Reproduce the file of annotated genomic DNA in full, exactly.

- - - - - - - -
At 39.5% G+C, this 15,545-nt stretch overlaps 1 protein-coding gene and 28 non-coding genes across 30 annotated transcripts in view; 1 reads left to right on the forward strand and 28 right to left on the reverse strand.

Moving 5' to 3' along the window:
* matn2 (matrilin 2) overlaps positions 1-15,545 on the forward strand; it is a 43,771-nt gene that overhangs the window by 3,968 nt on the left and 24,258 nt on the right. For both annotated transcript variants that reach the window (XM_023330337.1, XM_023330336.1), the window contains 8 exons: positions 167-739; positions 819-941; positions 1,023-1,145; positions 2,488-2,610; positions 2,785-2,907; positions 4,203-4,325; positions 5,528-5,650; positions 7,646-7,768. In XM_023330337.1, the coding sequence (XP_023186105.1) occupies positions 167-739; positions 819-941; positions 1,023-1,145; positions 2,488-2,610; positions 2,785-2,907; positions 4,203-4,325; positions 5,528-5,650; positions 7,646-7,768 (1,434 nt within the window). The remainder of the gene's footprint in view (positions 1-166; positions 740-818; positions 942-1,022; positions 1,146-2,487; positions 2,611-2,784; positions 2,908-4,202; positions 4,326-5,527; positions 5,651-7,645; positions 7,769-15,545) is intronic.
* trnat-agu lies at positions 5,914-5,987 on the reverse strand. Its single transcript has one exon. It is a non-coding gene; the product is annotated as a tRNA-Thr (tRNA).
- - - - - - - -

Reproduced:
At 39.5% G+C, this 15,545-nt stretch overlaps 1 protein-coding gene and 28 non-coding genes across 30 annotated transcripts in view; 1 reads left to right on the forward strand and 28 right to left on the reverse strand.

Moving 5' to 3' along the window:
* matn2 (matrilin 2) overlaps positions 1-15,545 on the forward strand; it is a 43,771-nt gene that overhangs the window by 3,968 nt on the left and 24,258 nt on the right. For both annotated transcript variants that reach the window (XM_023330337.1, XM_023330336.1), the window contains 8 exons: positions 167-739; positions 819-941; positions 1,023-1,145; positions 2,488-2,610; positions 2,785-2,907; positions 4,203-4,325; positions 5,528-5,650; positions 7,646-7,768. In XM_023330337.1, the coding sequence (XP_023186105.1) occupies positions 167-739; positions 819-941; positions 1,023-1,145; positions 2,488-2,610; positions 2,785-2,907; positions 4,203-4,325; positions 5,528-5,650; positions 7,646-7,768 (1,434 nt within the window). The remainder of the gene's footprint in view (positions 1-166; positions 740-818; positions 942-1,022; positions 1,146-2,487; positions 2,611-2,784; positions 2,908-4,202; positions 4,326-5,527; positions 5,651-7,645; positions 7,769-15,545) is intronic.
* trnat-agu lies at positions 5,914-5,987 on the reverse strand. Its single transcript has one exon. It is a non-coding gene; the product is annotated as a tRNA-Thr (tRNA).